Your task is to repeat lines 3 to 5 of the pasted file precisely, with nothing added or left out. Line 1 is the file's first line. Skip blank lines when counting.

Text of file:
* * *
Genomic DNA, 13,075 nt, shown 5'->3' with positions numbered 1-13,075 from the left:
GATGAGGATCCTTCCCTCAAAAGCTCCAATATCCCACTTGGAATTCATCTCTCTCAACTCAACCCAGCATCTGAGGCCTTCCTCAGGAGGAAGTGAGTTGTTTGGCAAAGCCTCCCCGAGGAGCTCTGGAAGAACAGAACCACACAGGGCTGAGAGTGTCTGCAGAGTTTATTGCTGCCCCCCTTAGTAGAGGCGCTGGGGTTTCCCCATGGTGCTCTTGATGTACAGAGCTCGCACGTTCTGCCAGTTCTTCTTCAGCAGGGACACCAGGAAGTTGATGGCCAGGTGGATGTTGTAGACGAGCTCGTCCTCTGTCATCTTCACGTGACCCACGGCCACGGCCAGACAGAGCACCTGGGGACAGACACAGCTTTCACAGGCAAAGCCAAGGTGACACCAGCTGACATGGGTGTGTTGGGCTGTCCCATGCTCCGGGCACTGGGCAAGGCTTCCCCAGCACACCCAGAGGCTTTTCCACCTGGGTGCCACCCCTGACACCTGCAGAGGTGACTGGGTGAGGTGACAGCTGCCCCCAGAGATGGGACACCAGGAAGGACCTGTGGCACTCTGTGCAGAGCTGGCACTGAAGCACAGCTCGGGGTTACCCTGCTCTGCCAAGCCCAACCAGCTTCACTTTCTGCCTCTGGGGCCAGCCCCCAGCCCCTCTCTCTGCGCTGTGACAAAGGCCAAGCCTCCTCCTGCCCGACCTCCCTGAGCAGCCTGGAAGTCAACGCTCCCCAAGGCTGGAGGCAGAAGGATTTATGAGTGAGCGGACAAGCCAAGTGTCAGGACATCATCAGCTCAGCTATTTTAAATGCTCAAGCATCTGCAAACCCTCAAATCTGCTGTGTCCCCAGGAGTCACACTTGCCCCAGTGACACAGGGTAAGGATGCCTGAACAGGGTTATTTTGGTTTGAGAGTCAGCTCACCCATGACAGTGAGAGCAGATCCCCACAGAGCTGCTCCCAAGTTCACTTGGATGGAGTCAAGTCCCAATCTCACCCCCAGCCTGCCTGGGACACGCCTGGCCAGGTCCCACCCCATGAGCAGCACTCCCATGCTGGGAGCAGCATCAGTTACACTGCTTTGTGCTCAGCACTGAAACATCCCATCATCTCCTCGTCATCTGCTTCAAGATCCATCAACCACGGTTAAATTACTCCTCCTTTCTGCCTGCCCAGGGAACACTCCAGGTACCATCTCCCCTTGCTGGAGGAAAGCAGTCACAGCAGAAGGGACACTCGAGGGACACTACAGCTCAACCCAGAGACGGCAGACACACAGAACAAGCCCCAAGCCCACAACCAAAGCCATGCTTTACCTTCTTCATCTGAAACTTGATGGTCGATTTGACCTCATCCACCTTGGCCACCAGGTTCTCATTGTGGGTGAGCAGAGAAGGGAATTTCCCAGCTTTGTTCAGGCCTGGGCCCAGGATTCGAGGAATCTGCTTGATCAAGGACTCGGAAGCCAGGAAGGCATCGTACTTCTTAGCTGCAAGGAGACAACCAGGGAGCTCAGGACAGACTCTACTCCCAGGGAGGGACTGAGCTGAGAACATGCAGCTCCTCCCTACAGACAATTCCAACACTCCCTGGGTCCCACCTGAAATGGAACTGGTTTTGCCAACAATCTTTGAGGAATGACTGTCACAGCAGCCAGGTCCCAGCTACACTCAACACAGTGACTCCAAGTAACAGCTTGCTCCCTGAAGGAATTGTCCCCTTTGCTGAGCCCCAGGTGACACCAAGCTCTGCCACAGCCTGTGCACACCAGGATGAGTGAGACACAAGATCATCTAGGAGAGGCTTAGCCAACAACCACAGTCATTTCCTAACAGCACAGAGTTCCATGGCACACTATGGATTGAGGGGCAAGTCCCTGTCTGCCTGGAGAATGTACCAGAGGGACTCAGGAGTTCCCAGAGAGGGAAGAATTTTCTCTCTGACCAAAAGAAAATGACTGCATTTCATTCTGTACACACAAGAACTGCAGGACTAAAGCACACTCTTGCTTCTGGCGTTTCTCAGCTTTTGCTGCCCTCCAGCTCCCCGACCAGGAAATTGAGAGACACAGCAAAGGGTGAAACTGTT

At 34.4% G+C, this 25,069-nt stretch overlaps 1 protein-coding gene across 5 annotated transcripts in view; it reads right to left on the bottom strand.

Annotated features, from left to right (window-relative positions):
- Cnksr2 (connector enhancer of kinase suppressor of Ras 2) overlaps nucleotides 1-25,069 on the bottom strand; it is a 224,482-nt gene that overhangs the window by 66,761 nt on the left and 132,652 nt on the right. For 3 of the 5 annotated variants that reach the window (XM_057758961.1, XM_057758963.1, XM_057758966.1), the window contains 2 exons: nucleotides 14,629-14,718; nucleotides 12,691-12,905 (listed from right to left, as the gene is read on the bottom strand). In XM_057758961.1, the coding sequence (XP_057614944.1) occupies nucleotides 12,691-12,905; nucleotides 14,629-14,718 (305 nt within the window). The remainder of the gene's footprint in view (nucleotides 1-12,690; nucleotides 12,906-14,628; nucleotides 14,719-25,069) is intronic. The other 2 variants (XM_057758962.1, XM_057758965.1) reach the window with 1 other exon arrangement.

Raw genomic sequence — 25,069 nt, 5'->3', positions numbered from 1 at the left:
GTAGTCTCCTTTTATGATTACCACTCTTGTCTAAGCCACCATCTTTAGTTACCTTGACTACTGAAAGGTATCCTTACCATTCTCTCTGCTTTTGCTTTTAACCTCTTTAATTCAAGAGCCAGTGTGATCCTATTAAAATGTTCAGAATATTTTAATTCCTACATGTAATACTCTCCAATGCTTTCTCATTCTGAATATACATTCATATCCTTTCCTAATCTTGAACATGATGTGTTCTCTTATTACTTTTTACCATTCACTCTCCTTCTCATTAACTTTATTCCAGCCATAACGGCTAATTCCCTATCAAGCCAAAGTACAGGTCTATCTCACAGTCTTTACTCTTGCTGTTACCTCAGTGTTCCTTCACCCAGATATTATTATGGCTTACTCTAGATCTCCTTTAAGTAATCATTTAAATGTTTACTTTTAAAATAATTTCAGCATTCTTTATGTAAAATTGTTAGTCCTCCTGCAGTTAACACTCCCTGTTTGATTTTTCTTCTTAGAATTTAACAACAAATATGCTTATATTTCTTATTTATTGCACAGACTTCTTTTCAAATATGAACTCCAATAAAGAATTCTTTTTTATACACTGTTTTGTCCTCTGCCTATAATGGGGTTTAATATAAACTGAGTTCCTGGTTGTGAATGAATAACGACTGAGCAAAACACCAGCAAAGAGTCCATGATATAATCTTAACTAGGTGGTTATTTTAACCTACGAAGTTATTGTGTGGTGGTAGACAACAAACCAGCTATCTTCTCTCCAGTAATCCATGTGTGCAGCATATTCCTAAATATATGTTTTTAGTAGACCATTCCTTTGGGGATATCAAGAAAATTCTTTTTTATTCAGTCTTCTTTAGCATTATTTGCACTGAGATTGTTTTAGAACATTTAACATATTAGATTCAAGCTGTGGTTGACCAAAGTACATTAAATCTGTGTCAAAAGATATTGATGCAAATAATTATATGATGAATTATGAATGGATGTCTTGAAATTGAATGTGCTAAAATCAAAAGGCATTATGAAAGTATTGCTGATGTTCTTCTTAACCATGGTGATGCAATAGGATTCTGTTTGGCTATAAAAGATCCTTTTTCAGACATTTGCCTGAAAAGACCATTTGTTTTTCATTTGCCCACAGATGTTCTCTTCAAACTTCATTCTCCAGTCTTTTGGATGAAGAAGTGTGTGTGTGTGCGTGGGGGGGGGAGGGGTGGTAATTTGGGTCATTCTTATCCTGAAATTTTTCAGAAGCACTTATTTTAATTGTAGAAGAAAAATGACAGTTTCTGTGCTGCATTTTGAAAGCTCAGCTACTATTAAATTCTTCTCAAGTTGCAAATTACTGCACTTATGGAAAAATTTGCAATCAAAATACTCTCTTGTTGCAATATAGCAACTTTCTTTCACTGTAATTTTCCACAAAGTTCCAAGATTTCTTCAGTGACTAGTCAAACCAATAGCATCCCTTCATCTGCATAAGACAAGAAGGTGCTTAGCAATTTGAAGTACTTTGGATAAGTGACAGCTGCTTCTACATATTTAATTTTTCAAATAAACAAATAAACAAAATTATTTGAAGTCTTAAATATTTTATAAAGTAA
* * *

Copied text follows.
At 34.4% G+C, this 25,069-nt stretch overlaps 1 protein-coding gene across 5 annotated transcripts in view; it reads right to left on the bottom strand.

Annotated features, from left to right (window-relative positions):
- Cnksr2 (connector enhancer of kinase suppressor of Ras 2) overlaps nucleotides 1-25,069 on the bottom strand; it is a 224,482-nt gene that overhangs the window by 66,761 nt on the left and 132,652 nt on the right. For 3 of the 5 annotated variants that reach the window (XM_057758961.1, XM_057758963.1, XM_057758966.1), the window contains 2 exons: nucleotides 14,629-14,718; nucleotides 12,691-12,905 (listed from right to left, as the gene is read on the bottom strand). In XM_057758961.1, the coding sequence (XP_057614944.1) occupies nucleotides 12,691-12,905; nucleotides 14,629-14,718 (305 nt within the window). The remainder of the gene's footprint in view (nucleotides 1-12,690; nucleotides 12,906-14,628; nucleotides 14,719-25,069) is intronic. The other 2 variants (XM_057758962.1, XM_057758965.1) reach the window with 1 other exon arrangement.